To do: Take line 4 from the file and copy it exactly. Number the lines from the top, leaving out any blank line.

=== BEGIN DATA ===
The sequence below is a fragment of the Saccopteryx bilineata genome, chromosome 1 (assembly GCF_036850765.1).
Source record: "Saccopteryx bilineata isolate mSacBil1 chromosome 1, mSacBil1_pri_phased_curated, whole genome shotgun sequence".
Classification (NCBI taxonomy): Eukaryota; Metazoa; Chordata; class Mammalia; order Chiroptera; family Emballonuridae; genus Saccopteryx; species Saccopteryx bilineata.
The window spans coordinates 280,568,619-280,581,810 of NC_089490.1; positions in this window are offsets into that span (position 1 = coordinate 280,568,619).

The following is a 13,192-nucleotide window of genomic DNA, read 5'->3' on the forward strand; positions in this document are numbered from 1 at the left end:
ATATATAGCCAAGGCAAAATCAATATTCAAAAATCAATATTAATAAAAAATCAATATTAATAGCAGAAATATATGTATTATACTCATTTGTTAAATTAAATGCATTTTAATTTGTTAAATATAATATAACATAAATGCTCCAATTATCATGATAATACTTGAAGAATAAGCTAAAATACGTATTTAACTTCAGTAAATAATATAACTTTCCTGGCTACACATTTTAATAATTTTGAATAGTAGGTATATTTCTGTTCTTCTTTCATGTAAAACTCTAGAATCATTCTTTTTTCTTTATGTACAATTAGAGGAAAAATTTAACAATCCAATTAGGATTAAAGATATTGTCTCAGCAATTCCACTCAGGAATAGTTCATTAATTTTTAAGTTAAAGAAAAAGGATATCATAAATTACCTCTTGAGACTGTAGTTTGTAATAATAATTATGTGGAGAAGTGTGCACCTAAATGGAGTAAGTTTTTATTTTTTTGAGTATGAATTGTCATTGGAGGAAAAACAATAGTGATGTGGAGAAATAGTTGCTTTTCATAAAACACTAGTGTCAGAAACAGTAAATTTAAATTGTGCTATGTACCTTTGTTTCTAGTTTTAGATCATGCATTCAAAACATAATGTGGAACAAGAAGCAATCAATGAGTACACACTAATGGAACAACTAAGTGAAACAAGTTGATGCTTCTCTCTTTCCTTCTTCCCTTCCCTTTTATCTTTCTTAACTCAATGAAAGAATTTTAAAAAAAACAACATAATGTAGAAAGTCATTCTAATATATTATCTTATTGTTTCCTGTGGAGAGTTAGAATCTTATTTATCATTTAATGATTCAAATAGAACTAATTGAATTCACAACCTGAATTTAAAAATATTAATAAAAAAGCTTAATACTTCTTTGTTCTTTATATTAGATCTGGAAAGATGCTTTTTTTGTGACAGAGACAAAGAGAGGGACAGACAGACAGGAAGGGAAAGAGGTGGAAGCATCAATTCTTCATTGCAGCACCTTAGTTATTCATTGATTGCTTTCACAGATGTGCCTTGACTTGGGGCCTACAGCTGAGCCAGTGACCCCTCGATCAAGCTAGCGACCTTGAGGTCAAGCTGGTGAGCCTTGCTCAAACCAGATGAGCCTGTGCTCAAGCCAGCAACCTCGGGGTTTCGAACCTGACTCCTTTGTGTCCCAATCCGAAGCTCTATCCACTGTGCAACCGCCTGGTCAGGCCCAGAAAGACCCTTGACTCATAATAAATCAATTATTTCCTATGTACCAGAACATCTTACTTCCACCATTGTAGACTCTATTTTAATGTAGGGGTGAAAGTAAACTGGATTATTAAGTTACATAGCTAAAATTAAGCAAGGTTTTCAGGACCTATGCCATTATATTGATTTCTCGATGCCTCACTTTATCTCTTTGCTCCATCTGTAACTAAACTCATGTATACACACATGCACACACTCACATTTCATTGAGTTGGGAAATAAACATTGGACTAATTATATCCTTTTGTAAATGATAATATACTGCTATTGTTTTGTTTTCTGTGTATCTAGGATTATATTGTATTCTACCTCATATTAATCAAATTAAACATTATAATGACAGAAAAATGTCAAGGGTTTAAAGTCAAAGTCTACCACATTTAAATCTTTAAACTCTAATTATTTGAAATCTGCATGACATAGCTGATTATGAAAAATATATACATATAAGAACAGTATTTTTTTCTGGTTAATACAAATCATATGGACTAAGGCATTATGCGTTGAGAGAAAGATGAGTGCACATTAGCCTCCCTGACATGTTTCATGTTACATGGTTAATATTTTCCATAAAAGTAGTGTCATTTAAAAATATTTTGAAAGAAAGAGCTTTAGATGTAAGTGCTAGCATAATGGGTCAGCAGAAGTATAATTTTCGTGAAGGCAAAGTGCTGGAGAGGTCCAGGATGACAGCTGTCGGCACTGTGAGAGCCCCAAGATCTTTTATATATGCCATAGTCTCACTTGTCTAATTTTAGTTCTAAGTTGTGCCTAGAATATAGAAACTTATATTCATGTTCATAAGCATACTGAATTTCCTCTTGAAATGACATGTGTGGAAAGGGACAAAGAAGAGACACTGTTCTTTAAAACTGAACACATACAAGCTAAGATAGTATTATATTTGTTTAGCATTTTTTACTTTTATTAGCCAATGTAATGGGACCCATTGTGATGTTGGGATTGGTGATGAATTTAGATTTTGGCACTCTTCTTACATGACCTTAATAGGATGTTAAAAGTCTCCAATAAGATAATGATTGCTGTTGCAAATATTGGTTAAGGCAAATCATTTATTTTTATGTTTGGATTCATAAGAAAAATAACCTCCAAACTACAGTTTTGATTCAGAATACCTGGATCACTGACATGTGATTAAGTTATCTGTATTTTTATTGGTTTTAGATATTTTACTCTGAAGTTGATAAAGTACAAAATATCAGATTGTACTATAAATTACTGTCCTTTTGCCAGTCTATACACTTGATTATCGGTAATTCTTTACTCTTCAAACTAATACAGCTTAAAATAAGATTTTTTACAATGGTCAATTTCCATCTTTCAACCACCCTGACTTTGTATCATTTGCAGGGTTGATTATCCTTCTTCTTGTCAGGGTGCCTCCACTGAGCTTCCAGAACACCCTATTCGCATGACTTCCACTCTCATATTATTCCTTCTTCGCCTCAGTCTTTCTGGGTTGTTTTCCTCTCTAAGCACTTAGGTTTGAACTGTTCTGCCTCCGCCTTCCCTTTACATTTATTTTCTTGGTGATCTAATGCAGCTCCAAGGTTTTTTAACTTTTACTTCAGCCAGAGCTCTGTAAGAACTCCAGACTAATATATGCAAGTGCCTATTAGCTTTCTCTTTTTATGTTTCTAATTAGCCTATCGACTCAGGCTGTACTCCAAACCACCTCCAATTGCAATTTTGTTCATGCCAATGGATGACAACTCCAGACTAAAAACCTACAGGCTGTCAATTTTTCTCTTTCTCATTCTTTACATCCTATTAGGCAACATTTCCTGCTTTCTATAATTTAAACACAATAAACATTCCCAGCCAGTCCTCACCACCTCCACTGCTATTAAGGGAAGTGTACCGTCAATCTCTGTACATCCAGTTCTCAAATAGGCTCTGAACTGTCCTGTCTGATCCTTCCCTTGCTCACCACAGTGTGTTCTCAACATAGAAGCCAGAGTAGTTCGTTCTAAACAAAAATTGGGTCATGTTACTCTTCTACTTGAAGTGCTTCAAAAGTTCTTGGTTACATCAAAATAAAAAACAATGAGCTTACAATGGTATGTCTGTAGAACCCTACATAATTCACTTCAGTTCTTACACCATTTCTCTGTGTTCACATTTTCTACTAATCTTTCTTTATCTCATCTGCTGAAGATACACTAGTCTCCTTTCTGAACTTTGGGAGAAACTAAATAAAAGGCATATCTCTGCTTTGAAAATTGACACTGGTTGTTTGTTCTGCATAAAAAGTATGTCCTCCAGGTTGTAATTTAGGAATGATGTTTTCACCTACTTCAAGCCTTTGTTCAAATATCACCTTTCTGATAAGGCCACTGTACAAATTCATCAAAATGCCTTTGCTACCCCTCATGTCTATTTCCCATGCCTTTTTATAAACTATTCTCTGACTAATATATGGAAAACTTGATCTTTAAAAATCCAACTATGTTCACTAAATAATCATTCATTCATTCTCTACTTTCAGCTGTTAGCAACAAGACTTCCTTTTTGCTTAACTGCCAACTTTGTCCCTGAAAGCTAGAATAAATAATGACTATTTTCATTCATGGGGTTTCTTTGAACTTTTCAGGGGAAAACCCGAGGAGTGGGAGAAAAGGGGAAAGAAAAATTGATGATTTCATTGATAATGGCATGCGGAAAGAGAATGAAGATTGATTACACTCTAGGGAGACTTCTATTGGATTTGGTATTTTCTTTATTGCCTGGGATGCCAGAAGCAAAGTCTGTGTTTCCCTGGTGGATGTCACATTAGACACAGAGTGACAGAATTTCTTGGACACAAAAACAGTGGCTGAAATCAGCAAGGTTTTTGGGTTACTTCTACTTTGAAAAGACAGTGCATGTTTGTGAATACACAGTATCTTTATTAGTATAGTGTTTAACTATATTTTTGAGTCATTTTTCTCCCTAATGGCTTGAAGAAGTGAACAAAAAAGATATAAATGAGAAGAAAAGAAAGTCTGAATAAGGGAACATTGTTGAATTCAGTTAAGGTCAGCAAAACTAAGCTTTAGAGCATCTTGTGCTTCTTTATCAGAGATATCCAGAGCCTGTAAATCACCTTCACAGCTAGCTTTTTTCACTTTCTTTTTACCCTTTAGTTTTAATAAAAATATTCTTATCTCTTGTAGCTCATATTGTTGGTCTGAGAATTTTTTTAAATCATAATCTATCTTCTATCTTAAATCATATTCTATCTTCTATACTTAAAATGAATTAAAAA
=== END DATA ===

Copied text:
The window spans coordinates 280,568,619-280,581,810 of NC_089490.1; positions in this window are offsets into that span (position 1 = coordinate 280,568,619).